by Jim Farrar
American College Theatre Festival 1987

David keeps a close eye on the sky. He lives off the coast of New England and runs along the beach. He tries to forget.

He is haunted, literally, by his dead wife Gillian, who has been killed in a boating accident. His grief has driven a wedge between him and his daughter. David is a phantom, a shell of a man who can no longer work and, it seems, communicate with the people who love him. A sizeable chunk of David’s soul lies in that grave with his wife and all that’s left of it is the part that can grieve, the part that mourns the loss of Gillian and yearns to return to a past that will never be anything more than a terrible memory.

“I want her back,” he says flatly. His daughter Rachel feels the same about him.

Enter Kevin, a woman whose parents wanted a boy so badly they gave her a man’s name. With the help of Gillian’s sister Esther and her husband Paul, Kevin coaxes David back to the land of the living and a reconciliation of sorts with Rachel. Whew.

Sound familiar? It should. Loss and suffering are common themes, the stuff that drama is made of.

Western Washington University’s production of “To Gillian on Her 37th Birthday” represents a journeyman attempt to breathe life into a play whose plot is, to put it kindly, a bit unoriginal and whole lot sentimental.

“Gillian” is a play that suffers from a lack of tension, a play that needs more conflict between its principal characters. We keep waiting for something to happen and it never does. This is a production that merely runs out of gas and then the lights go up.

The actors try to create a sense of completeness and to reach a kind of conclusion but, ultimately, they come up short. Not too short, but short enough to make one shrug one’s shoulders and say “so what?”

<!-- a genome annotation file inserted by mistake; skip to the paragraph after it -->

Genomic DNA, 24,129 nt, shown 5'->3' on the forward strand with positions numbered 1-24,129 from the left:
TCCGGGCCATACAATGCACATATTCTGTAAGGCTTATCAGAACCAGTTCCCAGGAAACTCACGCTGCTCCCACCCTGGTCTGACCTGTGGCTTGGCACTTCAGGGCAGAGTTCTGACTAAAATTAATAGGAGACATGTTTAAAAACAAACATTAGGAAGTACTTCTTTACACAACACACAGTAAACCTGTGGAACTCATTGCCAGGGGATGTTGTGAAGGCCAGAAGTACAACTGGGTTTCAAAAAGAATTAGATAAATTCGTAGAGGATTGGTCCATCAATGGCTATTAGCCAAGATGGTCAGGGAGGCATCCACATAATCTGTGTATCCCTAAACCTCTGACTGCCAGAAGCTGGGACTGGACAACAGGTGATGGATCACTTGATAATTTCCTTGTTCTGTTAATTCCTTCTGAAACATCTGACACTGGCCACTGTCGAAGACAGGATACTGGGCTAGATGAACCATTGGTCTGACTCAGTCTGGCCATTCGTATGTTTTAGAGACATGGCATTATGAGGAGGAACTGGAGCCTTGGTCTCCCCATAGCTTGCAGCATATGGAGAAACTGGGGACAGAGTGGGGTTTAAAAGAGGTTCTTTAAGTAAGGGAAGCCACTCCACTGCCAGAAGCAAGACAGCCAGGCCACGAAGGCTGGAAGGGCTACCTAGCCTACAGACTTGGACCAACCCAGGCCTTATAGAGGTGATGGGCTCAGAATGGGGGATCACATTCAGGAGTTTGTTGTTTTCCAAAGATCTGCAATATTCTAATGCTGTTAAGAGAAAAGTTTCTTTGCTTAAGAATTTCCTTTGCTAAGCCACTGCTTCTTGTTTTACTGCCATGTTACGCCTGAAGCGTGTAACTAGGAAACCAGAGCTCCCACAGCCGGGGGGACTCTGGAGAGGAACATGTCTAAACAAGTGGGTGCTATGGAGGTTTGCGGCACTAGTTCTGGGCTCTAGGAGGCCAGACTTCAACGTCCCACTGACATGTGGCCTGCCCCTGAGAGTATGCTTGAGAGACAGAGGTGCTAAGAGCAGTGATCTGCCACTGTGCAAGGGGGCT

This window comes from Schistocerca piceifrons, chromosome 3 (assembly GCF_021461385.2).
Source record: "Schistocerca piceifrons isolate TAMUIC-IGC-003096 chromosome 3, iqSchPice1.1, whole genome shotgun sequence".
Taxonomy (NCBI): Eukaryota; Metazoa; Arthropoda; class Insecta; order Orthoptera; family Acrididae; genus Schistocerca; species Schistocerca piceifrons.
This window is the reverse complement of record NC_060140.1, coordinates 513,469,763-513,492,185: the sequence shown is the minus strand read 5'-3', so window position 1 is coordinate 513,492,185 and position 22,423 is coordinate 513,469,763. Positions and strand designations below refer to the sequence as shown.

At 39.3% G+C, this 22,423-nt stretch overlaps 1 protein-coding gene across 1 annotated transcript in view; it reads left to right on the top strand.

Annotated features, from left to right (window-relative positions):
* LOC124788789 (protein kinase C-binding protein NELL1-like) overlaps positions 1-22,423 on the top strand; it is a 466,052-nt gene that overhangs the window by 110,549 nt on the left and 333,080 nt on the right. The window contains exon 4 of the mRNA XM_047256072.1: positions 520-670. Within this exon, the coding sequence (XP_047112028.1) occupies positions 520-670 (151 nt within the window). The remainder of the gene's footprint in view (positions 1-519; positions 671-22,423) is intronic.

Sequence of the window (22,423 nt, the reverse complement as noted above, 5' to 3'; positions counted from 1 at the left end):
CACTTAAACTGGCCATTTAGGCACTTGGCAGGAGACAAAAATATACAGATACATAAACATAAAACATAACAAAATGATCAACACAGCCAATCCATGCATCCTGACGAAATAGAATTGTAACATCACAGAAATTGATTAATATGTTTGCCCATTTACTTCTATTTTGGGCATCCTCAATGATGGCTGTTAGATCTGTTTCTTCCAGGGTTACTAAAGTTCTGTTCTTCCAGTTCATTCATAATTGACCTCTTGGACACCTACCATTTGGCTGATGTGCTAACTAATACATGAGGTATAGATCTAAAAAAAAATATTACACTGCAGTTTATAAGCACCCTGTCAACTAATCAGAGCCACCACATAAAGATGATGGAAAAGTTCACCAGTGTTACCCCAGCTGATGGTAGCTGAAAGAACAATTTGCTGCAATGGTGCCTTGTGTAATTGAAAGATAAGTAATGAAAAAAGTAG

As David, Damiian Mariio Lang gives us a character who looks spare, withdrawn and just plain lost. Even his eyes reflect a melancholy feeling.

Unfortunately, what Lang also gives us is a man who is too restrained for the character we suspect him to be. David is haunted, tortured by the memory of Gillian. We need to see more of his pain seep through, for it is his pain that keeps him at arm’s length from his daughter.

Pamela West’s Esther is uneven at times, though generally believable and bearable. There is a big scene with David where she seems to back off and subordinate the focus of the exchange to Lang, which makes it lose something as a result. Otherwise, she holds her own.

As Esther’s husband Paul, Donald J. Larson gives a steady performance as the family peacemaker and ersatz comedian. David’s closest friend, Paul is consistently genial and deliberately non-threatening. Always effervescent and quick with a joke, Larson’s Paul is wise and supportive and funny all at the same time. Of all the characters in this production, his is the one that hooks us.

This is a mixed blessing because it creates a distraction and de-emphasizes the play’s central character, which is David.

The other performers, Christine M. Stafford, Margaret R. Savas, Heather York and Karen Barich, as David’s daughter, ex-student-turned-lover, neighbor, and the spectral Gillian, respectively, all deliver sturdy, competent and well defined performances.

All in all, watching this production is like listening to Windham Hill music. For those of you unfamiliar with Windham Hill, it is a sound that’s soft and pleasant to the ear, but is also paced and simple, and finally, a bit listless. Like an artichoke, it is bland and tedious, and there’s just a little to much to chew on.

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